It’s a truth universally acknowledged that the moment you get engaged, questions about what diet you’ll be following inevitably follow – just like a dark cloud moving in front of the sun.

Societal expectations, particularly within the wedding industry often has us believing that the only look you should be wearing on your wedding day is elegantly skinny, with a side of eat-nothing-but salad until your big day.

But here’s the thing – that way lies misery, particularly if you’ve never been inclined to lose weight before and the suggestion for losing weight comes from outside influences.

There is absolutely nothing wrong with wanting to lose weight – particularly if you want to do it for you and you alone (and in the healthiest manner possible) – but if your self-esteem and value are tied into an ideal created by aesthetically styled magazine shoots and layouts, then you might want to take a step back and consider just who it is that you’re changing for?

Because I think you’ll find that the answer is: not you.

The problem as always is that society has entrenched in us the idea that the only way you can look good – whether it’s a casual function or a formal affair – is to project an image that’s appealing according to runway standards.

In other words, you’re only beautiful if you’re thin.

READ MORE: 4 things you should never say to a newly engaged couple

We’re not skinny shaming here at all – no, what we’re talking about here is the exclusion of the concept that fat women are equally deserving of being seen as beautiful without the caveat that they should lose weight to be seen as such.

I remember a few years back I came across an article that highlighted a new and disturbing trend that involved the process of using feeding tubes to lose weight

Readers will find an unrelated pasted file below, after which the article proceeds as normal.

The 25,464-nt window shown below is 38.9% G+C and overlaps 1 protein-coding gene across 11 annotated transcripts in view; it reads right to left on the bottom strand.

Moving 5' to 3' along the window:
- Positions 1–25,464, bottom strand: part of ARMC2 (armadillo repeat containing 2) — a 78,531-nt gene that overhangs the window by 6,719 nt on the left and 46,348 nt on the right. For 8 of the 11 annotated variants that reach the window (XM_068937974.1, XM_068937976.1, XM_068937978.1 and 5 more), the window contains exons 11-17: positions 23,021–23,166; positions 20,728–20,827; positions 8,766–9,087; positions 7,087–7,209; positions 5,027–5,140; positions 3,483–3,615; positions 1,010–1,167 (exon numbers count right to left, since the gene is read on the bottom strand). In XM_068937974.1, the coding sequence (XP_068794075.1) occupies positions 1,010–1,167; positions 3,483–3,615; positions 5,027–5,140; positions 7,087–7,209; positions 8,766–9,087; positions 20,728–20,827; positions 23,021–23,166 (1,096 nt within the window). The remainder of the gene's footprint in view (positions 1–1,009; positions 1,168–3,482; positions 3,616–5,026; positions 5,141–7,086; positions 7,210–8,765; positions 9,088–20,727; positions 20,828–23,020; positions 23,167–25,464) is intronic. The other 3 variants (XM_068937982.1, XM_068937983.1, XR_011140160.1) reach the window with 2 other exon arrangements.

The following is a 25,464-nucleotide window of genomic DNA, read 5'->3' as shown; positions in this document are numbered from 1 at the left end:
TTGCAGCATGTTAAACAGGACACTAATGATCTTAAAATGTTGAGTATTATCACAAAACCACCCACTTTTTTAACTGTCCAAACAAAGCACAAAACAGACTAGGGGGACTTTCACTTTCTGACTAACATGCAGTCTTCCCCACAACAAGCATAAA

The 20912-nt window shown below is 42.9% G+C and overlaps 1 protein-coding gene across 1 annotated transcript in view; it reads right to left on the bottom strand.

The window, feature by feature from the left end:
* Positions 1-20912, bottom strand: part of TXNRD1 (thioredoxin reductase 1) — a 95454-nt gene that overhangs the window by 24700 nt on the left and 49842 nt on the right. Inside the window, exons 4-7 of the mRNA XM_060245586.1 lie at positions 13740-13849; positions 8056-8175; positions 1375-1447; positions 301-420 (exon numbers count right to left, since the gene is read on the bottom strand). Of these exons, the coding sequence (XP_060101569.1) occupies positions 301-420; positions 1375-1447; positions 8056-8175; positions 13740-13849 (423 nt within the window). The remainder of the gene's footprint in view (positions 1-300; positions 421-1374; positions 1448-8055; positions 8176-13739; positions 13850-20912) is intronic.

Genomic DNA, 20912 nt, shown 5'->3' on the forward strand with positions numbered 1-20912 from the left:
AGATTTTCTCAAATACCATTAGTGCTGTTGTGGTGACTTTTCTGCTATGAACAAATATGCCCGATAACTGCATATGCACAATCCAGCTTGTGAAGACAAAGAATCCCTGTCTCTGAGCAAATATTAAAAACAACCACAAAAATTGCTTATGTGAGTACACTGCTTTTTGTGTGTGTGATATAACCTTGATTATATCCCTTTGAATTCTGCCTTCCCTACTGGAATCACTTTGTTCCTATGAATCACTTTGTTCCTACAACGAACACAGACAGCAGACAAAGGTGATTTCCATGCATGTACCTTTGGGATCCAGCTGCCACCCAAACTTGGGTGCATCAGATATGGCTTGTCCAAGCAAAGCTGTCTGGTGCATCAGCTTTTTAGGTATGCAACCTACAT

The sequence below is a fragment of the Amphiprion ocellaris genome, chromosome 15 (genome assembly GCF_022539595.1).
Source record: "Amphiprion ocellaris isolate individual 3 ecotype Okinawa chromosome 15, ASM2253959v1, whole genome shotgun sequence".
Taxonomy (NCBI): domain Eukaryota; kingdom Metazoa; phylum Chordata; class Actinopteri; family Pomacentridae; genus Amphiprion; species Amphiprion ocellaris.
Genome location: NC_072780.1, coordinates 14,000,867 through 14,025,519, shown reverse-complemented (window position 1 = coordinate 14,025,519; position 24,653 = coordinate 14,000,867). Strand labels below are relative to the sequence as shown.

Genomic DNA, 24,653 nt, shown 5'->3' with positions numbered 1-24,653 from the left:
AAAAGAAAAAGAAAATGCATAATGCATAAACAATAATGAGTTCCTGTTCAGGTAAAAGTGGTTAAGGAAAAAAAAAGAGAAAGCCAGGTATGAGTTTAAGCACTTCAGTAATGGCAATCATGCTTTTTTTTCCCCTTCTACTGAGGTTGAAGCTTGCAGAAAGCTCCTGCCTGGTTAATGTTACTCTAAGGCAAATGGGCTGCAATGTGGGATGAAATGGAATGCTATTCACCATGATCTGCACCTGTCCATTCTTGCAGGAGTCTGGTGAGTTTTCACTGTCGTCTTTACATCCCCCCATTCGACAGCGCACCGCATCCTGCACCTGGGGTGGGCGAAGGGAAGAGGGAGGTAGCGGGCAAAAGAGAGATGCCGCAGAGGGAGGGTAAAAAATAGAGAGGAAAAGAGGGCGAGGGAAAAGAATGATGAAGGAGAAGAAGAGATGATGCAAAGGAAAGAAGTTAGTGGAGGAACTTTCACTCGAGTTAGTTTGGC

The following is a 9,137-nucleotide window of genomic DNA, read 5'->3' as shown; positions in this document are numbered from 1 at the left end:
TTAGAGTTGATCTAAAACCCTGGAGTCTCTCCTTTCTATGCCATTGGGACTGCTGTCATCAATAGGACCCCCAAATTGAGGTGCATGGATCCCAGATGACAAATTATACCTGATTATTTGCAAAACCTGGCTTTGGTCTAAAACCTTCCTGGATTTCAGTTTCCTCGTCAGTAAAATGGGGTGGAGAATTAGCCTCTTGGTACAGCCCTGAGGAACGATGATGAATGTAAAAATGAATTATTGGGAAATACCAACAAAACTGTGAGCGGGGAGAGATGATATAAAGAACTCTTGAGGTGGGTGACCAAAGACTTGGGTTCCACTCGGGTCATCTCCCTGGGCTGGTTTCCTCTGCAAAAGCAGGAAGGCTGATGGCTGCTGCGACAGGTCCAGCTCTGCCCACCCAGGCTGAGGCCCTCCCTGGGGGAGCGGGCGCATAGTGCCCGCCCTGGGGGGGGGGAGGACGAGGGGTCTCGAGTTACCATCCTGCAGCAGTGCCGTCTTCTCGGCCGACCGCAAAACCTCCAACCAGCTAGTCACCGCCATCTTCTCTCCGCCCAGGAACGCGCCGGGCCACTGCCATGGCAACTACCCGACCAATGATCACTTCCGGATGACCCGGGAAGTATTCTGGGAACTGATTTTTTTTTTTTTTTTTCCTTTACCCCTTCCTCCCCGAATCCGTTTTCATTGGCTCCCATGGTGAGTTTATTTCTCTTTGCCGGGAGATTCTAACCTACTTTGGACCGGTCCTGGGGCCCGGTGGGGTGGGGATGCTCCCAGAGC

This controversial method involved bypassing eating all together and getting sustenance in drip form, which consisted of a mix of protein and fat, mixed with water, which according to Time.com, amounts to about 800 calories.

It’s apparently a 10-day program designed to make you lose weight very quickly – except it’s definitely not a healthy and sustainable way to achieve weight loss, especially since other dietary staples such as fibre has not even been included in the equation.

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Refinery29 has also previously reported on how easily we buy into the dieting hype and that just doing a Google search alone yields a number of related results on a) how best to lose weight b) best bridal diets to follow and c) how to lose weight in a record amount of time.

In a follow up piece, Refinery29 also suggests that millennials, in particular, are prone towards perfectionism because of social media. And again it’s easy to see why when you scroll through wedding hashtags.

READ MORE: 4 things the mother of the bride should never do

I’ve reached out to a few women and posed the following questions:

  • did people ask you if you were going on a diet?
  • did you feel any kind of pressure to lose weight?
  • did you refuse to lose weight and were criticised for it?

Catherine says:

At one of the first stores I visited to find a wedding dress, the very lovely, very elegant assistant, while zipping me into a dress I loved, said "Are you going to lose all that weight for your wedding?" and "Does your husband want a fat wife?"